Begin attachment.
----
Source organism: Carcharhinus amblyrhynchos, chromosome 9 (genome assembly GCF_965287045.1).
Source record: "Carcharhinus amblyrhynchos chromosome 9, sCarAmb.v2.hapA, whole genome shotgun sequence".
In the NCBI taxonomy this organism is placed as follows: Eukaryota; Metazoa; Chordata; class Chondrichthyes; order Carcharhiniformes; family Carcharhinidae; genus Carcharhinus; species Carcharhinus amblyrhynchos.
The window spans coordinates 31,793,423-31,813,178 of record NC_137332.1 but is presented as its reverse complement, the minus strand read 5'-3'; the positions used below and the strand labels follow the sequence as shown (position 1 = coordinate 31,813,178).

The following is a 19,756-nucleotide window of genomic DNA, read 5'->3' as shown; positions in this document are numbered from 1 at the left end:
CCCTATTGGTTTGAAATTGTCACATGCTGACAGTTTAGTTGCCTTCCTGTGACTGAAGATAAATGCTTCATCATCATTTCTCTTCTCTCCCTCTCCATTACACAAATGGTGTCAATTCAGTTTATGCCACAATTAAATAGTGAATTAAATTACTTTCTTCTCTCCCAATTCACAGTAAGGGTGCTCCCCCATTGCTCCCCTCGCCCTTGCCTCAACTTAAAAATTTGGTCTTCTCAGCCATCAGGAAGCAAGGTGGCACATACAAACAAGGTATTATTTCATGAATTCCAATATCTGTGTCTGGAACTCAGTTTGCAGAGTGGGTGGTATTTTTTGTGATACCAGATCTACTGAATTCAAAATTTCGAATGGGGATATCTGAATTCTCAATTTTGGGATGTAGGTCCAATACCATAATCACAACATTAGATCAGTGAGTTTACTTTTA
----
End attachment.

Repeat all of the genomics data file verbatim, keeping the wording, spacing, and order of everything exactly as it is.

Source organism: Carcharhinus amblyrhynchos, chromosome 9 (genome assembly GCF_965287045.1).
Source record: "Carcharhinus amblyrhynchos chromosome 9, sCarAmb.v2.hapA, whole genome shotgun sequence".
In the NCBI taxonomy this organism is placed as follows: Eukaryota; Metazoa; Chordata; class Chondrichthyes; order Carcharhiniformes; family Carcharhinidae; genus Carcharhinus; species Carcharhinus amblyrhynchos.
The window spans coordinates 31,793,423-31,813,178 of record NC_137332.1 but is presented as its reverse complement, the minus strand read 5'-3'; the positions used below and the strand labels follow the sequence as shown (position 1 = coordinate 31,813,178).

The following is a 19,756-nucleotide window of genomic DNA, read 5'->3' as shown; positions in this document are numbered from 1 at the left end:
CCCTATTGGTTTGAAATTGTCACATGCTGACAGTTTAGTTGCCTTCCTGTGACTGAAGATAAATGCTTCATCATCATTTCTCTTCTCTCCCTCTCCATTACACAAATGGTGTCAATTCAGTTTATGCCACAATTAAATAGTGAATTAAATTACTTTCTTCTCTCCCAATTCACAGTAAGGGTGCTCCCCCATTGCTCCCCTCGCCCTTGCCTCAACTTAAAAATTTGGTCTTCTCAGCCATCAGGAAGCAAGGTGGCACATACAAACAAGGTATTATTTCATGAATTCCAATATCTGTGTCTGGAACTCAGTTTGCAGAGTGGGTGGTATTTTTTGTGATACCAGATCTACTGAATTCAAAATTTCGAATGGGGATATCTGAATTCTCAATTTTGGGATGTAGGTCCAATACCATAATCACAACATTAGATCAGTGAGTTTACTTTTA